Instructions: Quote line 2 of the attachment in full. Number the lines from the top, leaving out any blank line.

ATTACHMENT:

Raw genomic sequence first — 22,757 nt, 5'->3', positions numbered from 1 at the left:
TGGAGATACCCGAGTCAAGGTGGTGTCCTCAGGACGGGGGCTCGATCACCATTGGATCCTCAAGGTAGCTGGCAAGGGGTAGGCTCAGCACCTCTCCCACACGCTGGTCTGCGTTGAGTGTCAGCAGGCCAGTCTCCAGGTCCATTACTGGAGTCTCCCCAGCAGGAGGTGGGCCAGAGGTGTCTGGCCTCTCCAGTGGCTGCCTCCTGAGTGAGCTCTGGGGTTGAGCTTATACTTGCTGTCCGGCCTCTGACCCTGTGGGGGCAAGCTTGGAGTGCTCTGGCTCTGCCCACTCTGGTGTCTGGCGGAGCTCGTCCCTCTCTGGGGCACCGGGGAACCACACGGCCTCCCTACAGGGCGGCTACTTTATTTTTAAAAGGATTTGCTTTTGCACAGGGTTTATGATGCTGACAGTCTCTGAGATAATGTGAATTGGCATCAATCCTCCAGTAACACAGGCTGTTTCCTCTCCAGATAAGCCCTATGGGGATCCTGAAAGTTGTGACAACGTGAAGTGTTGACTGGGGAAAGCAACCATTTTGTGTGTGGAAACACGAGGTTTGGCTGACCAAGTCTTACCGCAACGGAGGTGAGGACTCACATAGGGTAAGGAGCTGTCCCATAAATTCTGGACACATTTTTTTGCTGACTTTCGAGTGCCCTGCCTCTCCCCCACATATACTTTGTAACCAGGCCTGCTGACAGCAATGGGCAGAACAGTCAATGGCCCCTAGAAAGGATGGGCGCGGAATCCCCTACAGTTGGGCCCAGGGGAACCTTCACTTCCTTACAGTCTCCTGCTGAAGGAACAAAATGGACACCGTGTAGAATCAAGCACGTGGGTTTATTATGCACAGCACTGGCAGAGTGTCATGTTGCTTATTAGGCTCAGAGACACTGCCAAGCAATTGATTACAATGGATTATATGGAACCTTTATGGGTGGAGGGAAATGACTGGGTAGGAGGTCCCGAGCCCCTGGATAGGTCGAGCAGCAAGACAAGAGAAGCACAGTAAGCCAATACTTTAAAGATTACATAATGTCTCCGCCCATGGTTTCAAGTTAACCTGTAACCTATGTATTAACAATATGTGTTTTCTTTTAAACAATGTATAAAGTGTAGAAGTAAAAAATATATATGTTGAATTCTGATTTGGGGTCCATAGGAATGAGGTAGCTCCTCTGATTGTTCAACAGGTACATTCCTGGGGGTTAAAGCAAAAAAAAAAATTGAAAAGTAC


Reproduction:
TGGAGATACCCGAGTCAAGGTGGTGTCCTCAGGACGGGGGCTCGATCACCATTGGATCCTCAAGGTAGCTGGCAAGGGGTAGGCTCAGCACCTCTCCCACACGCTGGTCTGCGTTGAGTGTCAGCAGGCCAGTCTCCAGGTCCATTACTGGAGTCTCCCCAGCAGGAGGTGGGCCAGAGGTGTCTGGCCTCTCCAGTGGCTGCCTCCTGAGTGAGCTCTGGGGTTGAGCTTATACTTGCTGTCCGGCCTCTGACCCTGTGGGGGCAAGCTTGGAGTGCTCTGGCTCTGCCCACTCTGGTGTCTGGCGGAGCTCGTCCCTCTCTGGGGCACCGGGGAACCACACGGCCTCCCTACAGGGCGGCTACTTTATTTTTAAAAGGATTTGCTTTTGCACAGGGTTTATGATGCTGACAGTCTCTGAGATAATGTGAATTGGCATCAATCCTCCAGTAACACAGGCTGTTTCCTCTCCAGATAAGCCCTATGGGGATCCTGAAAGTTGTGACAACGTGAAGTGTTGACTGGGGAAAGCAACCATTTTGTGTGTGGAAACACGAGGTTTGGCTGACCAAGTCTTACCGCAACGGAGGTGAGGACTCACATAGGGTAAGGAGCTGTCCCATAAATTCTGGACACATTTTTTTGCTGACTTTCGAGTGCCCTGCCTCTCCCCCACATATACTTTGTAACCAGGCCTGCTGACAGCAATGGGCAGAACAGTCAATGGCCCCTAGAAAGGATGGGCGCGGAATCCCCTACAGTTGGGCCCAGGGGAACCTTCACTTCCTTACAGTCTCCTGCTGAAGGAACAAAATGGACACCGTGTAGAATCAAGCACGTGGGTTTATTATGCACAGCACTGGCAGAGTGTCATGTTGCTTATTAGGCTCAGAGACACTGCCAAGCAATTGATTACAATGGATTATATGGAACCTTTATGGGTGGAGGGAAATGACTGGGTAGGAGGTCCCGAGCCCCTGGATAGGTCGAGCAGCAAGACAAGAGAAGCACAGTAAGCCAATACTTTAAAGATTACATAATGTCTCCGCCCATGGTTTCAAGTTAACCTGTAACCTATGTATTAACAATATGTGTTTTCTTTTAAACAATGTATAAAGTGTAGAAGTAAAAAATATATATGTTGAATTCTGATTTGGGGTCCATAGGAATGAGGTAGCTCCTCTGATTGTTCAACAGGTACATTCCTGGGGGTTAAAGCAAAAAAAAAAATTGAAAAGTAC